I used to drive a Heisenbergmobile, but every time I looked at the speedometer, I got lost.
Re: Don't Write That In Perl!
by weismat (Friar) on Dec 20, 2007 at 14:57 UTC
    From my pov I would not write the following things in perl:
    - Complex multi-threaded programs (because objects/structures can not be shared and function pointers can not be used cross-threads) as well. Library support for simple multi-threaded things like async IO is not good. It is also not acceptable that it is unclear if a CPAN module supports multi-threading or not.
    - Complex GUIs - Tk has a old-fashioned look-and-feel. Other GUI kits need to improve on stability and documentation. The thread issue is even bigger with complex GUIs as you need to pass around objects between the two things.
    - Shared objects - nearly impossible to roll out perl as a COM object or a shared library for other platforms. It is also very painful to acess shared objects.
Re: Don't Write That In Perl!
by zby (Vicar) on Dec 19, 2007 at 18:24 UTC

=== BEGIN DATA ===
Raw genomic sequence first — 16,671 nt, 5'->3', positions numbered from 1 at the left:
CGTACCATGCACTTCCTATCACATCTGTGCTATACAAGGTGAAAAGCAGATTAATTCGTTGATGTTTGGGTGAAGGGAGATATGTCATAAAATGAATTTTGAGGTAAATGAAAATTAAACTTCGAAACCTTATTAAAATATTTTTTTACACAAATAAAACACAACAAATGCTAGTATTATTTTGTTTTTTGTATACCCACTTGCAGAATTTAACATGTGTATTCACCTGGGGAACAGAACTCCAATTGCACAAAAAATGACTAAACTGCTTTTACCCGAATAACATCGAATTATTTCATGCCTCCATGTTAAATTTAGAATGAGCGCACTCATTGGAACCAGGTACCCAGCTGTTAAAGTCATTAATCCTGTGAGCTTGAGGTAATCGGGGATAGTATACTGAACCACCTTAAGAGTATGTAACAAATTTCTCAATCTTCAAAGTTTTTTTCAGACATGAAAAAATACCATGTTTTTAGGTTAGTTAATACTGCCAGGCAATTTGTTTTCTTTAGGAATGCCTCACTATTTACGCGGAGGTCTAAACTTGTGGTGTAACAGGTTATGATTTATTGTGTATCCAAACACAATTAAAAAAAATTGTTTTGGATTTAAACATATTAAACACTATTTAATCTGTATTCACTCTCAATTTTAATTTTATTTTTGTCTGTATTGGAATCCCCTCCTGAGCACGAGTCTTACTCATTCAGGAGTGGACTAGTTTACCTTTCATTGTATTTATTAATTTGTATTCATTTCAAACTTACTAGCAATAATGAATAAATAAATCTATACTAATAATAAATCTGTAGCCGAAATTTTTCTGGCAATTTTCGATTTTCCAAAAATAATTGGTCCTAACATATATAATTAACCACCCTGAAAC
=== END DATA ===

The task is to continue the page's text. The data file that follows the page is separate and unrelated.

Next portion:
I once tried to write a Point of Sale application in Tk. I don't know how it is now - but back then there were so many bugs in Tk or in between Tk and screen managers that it was taking forever to have a reasonable layout and work with Polish letters.

      Ovid and I actually extended L'ane five and a half years ago, and it worked almost perfectly for us. The biggest problem we had was the binary blob credit card processing code, which segfaulted on exit until a nice pair programming session.

      While Perl/Tk now seems to get along reasonably well with unicode (try installing and watch what happens during "make test"...), alas it will probably never be able to tackle bidirectional text, let alone the proper ligatures for Arabic script. (If someone knows this to be false, please tell me more about that.)